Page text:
Monday, January 24, 2005

"Elections" coming up

When 1 million Palestinians voted for a successor to Yasser Arafat, 800 international observers poured into the West Bank and the Gaza Strip to monitor the polling. Former president Jimmy Carter and former Swedish prime minister Carl Bildt led one team. A former French prime minister led another, and there were two U.S. congressional delegations.

When 8 million Afghans voted in October, at least 122 international observers from across Europe and Asia monitored the presidential election -- and declared it an "orderly and transparent process."

But in Iraq, where 14 million people are eligible to vote, the elections next week may have only one outsider from the hastily organized International Mission for Iraqi Elections to evaluate the balloting.

There will be no neutral outside group deployed across Iraq to determine whether voters are impeded, ballot boxes are stuffed, any party tries to interfere with the process or votes are counted fairly. No congressional delegation will monitor the polls, and the European Union announced last week that it had declined an invitation from Iraq to send observers. The Carter Center, which has monitored more than 50 elections overseas, also decided not to send observers.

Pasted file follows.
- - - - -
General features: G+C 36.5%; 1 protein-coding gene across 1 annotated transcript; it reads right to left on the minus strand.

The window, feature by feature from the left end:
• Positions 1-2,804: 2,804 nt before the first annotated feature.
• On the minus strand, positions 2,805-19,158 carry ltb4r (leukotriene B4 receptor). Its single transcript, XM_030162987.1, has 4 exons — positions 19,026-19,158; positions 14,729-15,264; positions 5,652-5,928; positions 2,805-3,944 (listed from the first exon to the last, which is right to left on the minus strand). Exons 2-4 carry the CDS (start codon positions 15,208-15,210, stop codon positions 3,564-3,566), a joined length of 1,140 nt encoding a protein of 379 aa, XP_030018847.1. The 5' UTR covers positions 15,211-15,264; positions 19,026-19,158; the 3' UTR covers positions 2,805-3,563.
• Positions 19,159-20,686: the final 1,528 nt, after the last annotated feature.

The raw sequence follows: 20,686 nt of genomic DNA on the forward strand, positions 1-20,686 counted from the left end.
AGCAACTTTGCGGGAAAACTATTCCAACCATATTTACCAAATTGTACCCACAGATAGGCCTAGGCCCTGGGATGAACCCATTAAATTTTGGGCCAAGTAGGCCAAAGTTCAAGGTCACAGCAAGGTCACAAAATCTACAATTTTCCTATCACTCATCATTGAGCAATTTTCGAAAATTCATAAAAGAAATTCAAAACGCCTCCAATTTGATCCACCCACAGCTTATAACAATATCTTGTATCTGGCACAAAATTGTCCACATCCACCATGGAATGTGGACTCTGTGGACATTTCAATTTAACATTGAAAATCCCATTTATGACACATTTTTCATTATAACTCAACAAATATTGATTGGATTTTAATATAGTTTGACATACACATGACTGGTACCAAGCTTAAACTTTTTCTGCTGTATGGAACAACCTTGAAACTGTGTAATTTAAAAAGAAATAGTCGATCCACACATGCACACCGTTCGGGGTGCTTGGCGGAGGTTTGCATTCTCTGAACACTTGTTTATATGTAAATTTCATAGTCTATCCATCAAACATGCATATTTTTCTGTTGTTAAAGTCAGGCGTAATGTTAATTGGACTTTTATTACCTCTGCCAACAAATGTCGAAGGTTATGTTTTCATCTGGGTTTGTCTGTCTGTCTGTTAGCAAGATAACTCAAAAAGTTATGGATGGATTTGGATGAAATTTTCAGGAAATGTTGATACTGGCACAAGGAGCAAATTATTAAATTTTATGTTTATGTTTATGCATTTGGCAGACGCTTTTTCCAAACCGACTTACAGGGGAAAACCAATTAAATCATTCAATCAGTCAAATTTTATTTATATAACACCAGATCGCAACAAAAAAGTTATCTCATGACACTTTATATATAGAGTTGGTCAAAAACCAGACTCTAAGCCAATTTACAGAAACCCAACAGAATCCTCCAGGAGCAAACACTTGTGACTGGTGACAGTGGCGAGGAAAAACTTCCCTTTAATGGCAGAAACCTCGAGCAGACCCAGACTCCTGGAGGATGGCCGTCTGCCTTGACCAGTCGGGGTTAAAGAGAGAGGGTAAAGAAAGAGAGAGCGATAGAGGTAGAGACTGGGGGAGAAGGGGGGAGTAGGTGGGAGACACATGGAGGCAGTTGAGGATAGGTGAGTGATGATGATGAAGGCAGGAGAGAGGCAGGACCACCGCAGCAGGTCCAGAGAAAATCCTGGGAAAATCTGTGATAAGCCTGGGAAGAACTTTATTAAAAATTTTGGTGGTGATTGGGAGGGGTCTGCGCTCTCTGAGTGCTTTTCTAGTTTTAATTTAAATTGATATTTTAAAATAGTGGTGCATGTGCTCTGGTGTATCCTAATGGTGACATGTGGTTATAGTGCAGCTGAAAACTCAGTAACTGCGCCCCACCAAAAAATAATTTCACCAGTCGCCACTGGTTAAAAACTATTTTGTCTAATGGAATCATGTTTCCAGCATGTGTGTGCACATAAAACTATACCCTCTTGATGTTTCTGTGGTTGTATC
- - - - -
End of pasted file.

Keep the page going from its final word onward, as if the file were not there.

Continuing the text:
Iraq does have about 6,000 of its own first-time monitors culled from 150 organizations, but that figure is low -- one for every 2,300 registered voters. The Palestinians had 21,000 observers -- about one for every 50 voters. And Afghanistan had 5,300 observers, 22,000 party agents and 52,000 candidate agents.
  WaPo article

If the observers are getting the same treatment as the candidates, they may not last till election day, anyway.
The International Mission for Iraqi Elections was pulled together just last month to provide a stamp of international legitimacy. "The idea was that the elections would go ahead but there would be so much cynicism and doubt in the outside world that unless there was a credible and objective organization involved to evaluate it and provide expert opinion, even a relatively good election could be put in doubt," said Les Campbell, an expert on the Middle East who is working on Iraq's elections for the National Democratic Institute.
So now that they have a "credible and objective organization" of one person, the doubt has been put to rest.

....hey, do what you will anyway.

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